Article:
How we respond to those who might find it hypocritical is easy….festivals on cruise ships are going to continue.  The fans like them (they get a unique VIP experience), the bands like them (they get a mini-vacation), the producers like them (they make money), and the cruise lines like them (they really make money).  Festival cruises are going to be leaving US ports so long as attendees keep paying to get on the boat.  If that is the case, Rock the Earth might as well work to reduce their impact on the environment and educate fans along the way.  It is my hope that through this new found power that the music industry has amongst the cruise industry and through our efforts, we can set the standard in environmentally responsible cruising.  There is no reason why cruise ships can’t recycle, use recycled paper, biodegradable cleaning and personal products, and if not treat their emissions, then at least offset them.  It is our number one goal for 2008’s Jam Cruise to have the boat powered by biodiesel.  If we are successful, it will be the first passenger cruise ship to leave a US port using alternative fuel.  And then the rest of the industry will have to take notice.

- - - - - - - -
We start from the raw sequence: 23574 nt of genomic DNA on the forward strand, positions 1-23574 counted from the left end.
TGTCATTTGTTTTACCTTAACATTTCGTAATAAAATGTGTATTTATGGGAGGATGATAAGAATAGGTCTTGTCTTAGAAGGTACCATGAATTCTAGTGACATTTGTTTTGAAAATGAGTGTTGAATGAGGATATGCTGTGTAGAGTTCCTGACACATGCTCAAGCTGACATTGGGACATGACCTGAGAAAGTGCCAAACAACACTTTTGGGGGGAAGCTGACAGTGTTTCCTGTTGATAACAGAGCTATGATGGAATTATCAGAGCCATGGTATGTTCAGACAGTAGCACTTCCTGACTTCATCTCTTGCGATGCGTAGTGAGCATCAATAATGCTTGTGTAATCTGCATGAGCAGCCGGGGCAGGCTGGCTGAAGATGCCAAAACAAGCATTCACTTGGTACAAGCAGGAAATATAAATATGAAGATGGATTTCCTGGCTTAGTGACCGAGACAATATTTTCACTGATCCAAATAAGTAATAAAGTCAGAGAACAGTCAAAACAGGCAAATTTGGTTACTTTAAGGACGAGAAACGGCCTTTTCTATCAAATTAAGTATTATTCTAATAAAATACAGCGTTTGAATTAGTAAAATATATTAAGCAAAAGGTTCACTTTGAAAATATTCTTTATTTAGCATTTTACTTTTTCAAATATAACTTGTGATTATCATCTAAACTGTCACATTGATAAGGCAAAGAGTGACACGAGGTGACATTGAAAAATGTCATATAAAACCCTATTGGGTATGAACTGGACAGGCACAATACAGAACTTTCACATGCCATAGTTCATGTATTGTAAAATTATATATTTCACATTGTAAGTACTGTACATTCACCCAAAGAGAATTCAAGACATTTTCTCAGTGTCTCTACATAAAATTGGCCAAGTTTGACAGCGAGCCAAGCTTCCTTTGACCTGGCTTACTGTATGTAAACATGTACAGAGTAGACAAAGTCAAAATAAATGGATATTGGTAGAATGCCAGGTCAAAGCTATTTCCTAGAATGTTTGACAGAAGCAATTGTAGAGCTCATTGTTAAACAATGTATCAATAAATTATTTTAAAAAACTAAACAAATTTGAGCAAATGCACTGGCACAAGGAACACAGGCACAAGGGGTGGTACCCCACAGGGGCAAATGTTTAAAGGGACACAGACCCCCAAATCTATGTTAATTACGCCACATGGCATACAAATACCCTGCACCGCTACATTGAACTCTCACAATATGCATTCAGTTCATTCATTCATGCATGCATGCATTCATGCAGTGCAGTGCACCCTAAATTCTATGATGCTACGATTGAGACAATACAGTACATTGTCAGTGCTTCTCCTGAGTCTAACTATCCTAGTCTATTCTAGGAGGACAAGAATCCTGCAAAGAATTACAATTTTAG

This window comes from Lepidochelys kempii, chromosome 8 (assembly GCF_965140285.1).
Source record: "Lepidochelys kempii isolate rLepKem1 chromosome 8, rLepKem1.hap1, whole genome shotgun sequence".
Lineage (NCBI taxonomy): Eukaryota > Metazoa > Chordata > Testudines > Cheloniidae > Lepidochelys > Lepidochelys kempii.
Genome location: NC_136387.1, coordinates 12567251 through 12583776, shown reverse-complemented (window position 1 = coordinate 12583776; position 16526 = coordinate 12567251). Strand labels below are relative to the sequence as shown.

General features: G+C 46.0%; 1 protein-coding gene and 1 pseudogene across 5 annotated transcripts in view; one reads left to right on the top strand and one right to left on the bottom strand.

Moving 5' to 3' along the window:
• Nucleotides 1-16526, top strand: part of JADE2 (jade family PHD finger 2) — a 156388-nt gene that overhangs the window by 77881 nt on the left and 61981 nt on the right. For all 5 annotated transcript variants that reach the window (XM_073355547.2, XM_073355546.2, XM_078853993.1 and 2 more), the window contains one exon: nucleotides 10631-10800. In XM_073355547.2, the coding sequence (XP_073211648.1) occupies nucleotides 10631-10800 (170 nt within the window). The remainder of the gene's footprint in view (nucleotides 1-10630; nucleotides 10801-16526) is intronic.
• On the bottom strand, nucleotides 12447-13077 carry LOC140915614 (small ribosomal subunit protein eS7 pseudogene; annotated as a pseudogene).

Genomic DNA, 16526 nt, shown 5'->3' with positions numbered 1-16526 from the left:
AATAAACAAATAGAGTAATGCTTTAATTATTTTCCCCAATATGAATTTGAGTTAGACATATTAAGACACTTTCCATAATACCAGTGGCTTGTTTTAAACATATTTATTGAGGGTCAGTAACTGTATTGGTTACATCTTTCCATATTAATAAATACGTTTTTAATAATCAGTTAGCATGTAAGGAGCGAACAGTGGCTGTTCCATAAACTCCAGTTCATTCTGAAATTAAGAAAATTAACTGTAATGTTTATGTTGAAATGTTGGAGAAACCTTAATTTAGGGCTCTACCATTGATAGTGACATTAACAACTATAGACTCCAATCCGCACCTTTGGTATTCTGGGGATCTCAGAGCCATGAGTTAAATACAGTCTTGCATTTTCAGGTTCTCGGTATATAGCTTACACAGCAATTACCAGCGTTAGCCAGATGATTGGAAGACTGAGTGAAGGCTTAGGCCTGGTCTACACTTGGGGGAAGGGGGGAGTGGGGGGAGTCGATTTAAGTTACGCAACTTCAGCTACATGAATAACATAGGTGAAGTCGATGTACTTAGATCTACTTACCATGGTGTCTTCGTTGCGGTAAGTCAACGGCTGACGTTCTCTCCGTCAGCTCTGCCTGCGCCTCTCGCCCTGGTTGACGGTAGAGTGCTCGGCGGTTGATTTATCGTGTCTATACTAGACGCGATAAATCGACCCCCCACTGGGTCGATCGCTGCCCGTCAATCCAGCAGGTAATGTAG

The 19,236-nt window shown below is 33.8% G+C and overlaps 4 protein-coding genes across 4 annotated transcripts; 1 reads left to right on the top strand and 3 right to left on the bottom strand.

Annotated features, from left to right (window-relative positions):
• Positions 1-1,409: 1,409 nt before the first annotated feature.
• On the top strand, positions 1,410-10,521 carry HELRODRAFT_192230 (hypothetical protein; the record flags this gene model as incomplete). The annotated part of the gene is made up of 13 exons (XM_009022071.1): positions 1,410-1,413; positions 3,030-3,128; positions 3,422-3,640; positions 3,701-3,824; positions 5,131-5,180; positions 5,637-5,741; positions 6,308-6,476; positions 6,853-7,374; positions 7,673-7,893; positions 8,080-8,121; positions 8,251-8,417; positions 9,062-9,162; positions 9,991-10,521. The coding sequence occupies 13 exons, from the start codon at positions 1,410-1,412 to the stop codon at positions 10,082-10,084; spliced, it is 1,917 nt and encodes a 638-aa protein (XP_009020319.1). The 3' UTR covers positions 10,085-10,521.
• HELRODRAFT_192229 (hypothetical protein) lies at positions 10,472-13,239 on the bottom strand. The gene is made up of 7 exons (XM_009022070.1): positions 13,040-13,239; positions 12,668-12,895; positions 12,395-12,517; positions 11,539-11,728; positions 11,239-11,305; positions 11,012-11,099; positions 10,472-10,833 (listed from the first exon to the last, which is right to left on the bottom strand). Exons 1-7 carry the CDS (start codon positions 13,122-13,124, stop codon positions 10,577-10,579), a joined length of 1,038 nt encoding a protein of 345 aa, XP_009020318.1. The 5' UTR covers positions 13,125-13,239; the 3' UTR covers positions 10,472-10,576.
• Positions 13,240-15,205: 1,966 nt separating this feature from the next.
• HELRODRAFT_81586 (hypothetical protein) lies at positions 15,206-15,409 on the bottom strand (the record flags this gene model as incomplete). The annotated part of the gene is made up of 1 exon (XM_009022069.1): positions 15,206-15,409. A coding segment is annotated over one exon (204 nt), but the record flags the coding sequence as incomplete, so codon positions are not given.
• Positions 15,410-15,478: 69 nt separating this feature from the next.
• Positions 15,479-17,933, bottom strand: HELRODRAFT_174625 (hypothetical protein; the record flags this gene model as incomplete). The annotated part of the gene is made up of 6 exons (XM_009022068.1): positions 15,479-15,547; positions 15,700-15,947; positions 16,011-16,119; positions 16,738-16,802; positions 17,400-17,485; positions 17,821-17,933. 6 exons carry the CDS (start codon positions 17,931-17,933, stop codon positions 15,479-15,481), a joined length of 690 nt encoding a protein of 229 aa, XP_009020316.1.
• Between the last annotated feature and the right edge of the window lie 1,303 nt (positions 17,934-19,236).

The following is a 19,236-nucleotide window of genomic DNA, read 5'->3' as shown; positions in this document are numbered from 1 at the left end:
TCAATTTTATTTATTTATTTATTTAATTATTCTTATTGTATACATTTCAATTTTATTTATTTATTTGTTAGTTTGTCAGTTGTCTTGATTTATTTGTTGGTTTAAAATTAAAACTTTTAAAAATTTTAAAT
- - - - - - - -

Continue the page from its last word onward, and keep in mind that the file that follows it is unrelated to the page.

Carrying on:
What are some specific things we can do to help with some of the issues you’re working on?

 There are many things fans can do to help our efforts.  First and foremost is to join our growing movement by becoming a member of Rock the Earth.  Over the past three years, our message has been resonating really well and our membership has grown to over 1,500 active members in all 50 states and six countries.  This has represented a doubling of membership every year, demonstrating tremendous grassroots support.  The more members we have, the more credibility we gain amongst the music industry, the environmental community and most importantly, the government and those polluters whose actions we might potentially challenge.   At the very least folks can sign up for our monthly e-newsletter at, where we not only educate about the projects on which we are working, but suggest ways that folks can get involved and change their daily routine to help the planet.  It’s brief, educational and entertaining.  Another way is to check out the projects on our website.  Many of the project pages have fact sheets and/or information as to how you can make a difference with regard to that particular project.  The final, and probably most important way people can help is by volunteering their time.  Whether the person wants to help out tabling at shows or help with grant-writing or donate time doing legal or technical work, we are always looking for volunteers and to expand our volunteer staff.  Interested volunteers can contact us at [email protected].